Transport as a sector is “off track” for reaching sustainable mobility, according to the Global Mobility Report launched on October 19, 2017
Transport as a sector is “off track” for reaching sustainable mobility, according to the Global Mobility Report launched on October 19, 2017.
According to the report, apart from being inaccessible to many, today’s global transport sector suffers from high fossil fuel use, air and noise pollution, rising greenhouse gas emissions, a significant number of road fatalities, and a delay in embracing new technologies.
The report is the first ever study to assess the transport sector’s global performance in sustainable development, produced by the Sustainable Mobility for All initiative (SuM4All) – a group of over 50 leading transport sector organisations.
It covers all transport modes and tracks the progress towards sustainable mobility in four main areas: universal access, efficiency, safety, and green mobility.
Key findings include that more than 70% of Africa’s rural population lacks transport to jobs, education and healthcare.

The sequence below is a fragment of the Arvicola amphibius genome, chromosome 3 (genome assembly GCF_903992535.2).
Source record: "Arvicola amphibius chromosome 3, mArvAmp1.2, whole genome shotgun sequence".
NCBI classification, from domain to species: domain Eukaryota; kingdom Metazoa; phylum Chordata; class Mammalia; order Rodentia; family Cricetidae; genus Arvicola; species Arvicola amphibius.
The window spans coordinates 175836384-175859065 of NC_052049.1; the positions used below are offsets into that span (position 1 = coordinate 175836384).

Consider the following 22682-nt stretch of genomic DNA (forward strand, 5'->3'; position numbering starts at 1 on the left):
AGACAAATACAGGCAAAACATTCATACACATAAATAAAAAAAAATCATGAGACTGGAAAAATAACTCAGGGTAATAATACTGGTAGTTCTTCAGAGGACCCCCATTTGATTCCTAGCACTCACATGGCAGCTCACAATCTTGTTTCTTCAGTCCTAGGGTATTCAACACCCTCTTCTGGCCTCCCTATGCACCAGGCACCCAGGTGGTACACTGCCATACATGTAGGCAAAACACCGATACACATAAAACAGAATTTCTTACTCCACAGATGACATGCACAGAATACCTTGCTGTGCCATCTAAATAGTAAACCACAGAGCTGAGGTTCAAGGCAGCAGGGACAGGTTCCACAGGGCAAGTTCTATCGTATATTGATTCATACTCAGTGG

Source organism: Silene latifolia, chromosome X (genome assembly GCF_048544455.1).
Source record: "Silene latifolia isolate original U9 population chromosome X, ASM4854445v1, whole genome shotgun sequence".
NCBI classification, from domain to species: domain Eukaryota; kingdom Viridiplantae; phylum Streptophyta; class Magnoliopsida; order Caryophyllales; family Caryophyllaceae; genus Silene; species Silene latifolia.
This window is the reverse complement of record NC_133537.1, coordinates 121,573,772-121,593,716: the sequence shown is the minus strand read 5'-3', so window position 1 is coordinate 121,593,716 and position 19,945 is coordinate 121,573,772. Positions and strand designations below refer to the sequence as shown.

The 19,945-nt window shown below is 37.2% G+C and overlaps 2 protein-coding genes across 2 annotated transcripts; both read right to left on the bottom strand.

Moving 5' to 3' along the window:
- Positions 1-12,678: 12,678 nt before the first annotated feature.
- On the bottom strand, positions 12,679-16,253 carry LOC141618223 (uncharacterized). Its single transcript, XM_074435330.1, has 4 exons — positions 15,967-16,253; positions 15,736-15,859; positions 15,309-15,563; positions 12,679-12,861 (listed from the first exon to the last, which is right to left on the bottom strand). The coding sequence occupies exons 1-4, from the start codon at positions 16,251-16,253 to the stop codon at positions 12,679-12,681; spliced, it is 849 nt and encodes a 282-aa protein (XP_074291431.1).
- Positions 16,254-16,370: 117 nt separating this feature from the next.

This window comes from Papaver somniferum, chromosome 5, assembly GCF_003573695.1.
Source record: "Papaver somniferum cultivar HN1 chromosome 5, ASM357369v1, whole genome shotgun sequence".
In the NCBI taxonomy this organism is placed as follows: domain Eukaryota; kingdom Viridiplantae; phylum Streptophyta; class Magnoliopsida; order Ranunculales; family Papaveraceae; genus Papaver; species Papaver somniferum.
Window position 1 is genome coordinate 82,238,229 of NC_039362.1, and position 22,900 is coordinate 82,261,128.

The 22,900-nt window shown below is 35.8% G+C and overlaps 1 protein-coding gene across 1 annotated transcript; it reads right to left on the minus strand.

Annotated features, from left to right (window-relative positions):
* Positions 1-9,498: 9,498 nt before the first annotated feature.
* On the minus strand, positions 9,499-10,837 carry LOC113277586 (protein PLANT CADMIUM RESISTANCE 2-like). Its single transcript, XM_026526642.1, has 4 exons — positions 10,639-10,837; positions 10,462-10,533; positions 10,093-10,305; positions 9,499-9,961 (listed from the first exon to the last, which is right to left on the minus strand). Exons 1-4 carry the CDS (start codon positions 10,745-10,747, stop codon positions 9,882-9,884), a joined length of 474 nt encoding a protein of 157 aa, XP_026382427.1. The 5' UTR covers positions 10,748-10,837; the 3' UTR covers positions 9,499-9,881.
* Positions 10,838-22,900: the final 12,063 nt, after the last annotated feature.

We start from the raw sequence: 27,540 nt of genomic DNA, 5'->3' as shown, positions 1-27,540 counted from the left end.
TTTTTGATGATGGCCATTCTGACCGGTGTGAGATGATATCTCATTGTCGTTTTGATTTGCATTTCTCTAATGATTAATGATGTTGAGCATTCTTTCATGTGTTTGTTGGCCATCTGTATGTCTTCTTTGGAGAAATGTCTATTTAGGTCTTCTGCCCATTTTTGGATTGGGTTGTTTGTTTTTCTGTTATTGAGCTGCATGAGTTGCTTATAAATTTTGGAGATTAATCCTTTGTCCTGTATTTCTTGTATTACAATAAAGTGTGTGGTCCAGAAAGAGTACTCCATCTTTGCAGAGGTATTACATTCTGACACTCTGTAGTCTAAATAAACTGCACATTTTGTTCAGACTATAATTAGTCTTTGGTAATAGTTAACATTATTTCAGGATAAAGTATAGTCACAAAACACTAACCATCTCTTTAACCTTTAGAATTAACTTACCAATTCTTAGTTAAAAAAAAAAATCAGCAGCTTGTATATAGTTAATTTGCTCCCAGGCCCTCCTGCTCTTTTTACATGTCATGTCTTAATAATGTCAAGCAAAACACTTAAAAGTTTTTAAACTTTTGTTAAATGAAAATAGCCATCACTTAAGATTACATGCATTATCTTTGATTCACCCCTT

Inefficient supply chains are also negatively affecting farmer incomes worldwide by 10-100%, road-related fatalities are the leading cause of death among young people aged 15-29; and the transport sector emits 23% of global energy-related greenhouse gases.
A major factor in determining that the world is not on track towards achieving sustainable mobility is that the growing demand for the migration of people and goods is met more and more at the expense of future generations, a trend that the report says must be reversed urgently.
Contributors to the report emphasised the potential impact of sustainable public transport in advancing economic and social development to benefit current and future generations.
Sustainability in the transport sector can help expand labour markets, offering more and better opportunities for work and wellbeing.
The report’s tracking framework is based on indicators created for the Sustainable Development Goals and its baseline will be updated every two years to enable governments to see what steps have been made towards safe, efficient, clean and accessible transport.
Cornie Huizenga, Secretary General of The Partnership on Sustainable, Low Carbon Transport (SLoCaT), said: “The Global Mobility Report, with proposed targets on accessibility, safety, efficiency and green transport, will accelerate the transition to sustainable transport both in the developing and developed world.”
Jari Kauppila, Head of Statistics and Modelling of the International Transport Forum (ITF) at the Organisation of Economic Cooperation and Development (OECD), said: “The breadth of knowledge assembled under the umbrella of the Sustainable Mobility for All initiative is what makes this comprehensive assessment of the transport sector possible and also unique.”
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